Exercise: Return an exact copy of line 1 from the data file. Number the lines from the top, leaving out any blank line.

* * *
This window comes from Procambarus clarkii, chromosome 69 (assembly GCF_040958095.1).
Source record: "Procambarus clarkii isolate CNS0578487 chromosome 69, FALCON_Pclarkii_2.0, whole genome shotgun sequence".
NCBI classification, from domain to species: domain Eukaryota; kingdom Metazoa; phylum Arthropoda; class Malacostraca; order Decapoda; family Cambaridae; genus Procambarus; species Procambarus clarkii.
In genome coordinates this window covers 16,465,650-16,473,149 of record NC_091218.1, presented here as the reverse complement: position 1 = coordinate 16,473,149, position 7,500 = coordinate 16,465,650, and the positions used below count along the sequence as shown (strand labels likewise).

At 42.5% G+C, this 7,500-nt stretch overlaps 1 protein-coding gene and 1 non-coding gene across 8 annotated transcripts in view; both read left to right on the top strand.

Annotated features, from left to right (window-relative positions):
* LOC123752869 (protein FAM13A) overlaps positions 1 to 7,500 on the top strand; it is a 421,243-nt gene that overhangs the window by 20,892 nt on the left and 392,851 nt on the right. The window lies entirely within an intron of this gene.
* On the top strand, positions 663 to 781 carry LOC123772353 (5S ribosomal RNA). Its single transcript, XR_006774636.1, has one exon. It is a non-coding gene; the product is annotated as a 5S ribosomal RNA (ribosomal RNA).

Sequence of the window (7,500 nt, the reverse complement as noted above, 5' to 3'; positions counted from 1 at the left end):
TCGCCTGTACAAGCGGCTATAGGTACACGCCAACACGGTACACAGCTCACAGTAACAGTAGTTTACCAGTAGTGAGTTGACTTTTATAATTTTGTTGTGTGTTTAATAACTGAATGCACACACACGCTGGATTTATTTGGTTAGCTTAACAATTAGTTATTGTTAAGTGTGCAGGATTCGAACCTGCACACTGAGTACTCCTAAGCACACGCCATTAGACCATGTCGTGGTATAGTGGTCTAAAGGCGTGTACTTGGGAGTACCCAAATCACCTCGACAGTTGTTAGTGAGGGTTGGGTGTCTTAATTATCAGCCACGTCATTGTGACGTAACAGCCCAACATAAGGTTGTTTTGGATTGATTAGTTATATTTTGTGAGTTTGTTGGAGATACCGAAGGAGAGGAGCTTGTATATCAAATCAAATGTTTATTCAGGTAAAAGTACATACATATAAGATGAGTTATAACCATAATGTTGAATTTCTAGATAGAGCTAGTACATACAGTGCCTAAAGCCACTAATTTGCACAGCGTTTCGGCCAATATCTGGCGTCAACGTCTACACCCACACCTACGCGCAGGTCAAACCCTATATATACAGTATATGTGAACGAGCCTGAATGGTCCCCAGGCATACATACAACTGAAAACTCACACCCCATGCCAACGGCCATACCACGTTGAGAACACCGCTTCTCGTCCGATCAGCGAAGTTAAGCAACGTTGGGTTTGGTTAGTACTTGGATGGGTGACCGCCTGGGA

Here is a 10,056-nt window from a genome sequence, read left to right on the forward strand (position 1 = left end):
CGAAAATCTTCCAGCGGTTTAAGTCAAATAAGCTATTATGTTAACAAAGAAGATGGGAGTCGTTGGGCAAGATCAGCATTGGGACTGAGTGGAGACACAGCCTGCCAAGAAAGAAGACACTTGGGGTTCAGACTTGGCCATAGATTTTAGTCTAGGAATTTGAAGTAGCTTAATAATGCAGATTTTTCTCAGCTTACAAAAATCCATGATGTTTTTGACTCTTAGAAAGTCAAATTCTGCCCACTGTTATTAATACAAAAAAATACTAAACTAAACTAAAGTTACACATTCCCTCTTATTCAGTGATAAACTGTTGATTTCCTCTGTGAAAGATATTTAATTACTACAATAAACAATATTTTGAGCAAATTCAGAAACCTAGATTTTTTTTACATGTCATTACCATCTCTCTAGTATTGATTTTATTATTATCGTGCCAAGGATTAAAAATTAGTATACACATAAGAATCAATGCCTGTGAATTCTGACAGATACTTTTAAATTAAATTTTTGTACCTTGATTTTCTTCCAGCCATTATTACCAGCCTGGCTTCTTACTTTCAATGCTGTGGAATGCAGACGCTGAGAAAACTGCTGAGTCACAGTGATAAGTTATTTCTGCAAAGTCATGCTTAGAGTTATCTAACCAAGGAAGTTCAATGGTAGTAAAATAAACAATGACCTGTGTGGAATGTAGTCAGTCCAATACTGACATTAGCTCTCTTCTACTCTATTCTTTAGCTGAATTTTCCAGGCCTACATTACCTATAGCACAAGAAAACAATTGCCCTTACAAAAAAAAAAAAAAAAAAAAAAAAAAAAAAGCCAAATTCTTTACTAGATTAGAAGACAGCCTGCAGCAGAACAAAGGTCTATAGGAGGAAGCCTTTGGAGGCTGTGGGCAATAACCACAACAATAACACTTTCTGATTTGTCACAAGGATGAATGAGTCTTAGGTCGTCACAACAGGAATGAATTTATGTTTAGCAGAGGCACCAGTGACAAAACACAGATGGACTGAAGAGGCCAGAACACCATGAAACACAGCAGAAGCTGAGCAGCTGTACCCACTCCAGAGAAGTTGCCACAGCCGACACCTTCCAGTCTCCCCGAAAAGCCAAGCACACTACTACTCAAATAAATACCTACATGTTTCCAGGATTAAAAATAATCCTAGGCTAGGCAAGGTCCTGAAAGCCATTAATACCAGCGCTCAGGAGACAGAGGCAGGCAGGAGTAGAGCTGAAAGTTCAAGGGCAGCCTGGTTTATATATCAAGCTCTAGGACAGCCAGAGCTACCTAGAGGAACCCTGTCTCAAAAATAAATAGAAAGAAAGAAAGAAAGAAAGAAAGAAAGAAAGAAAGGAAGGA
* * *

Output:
This window comes from Procambarus clarkii, chromosome 69 (assembly GCF_040958095.1).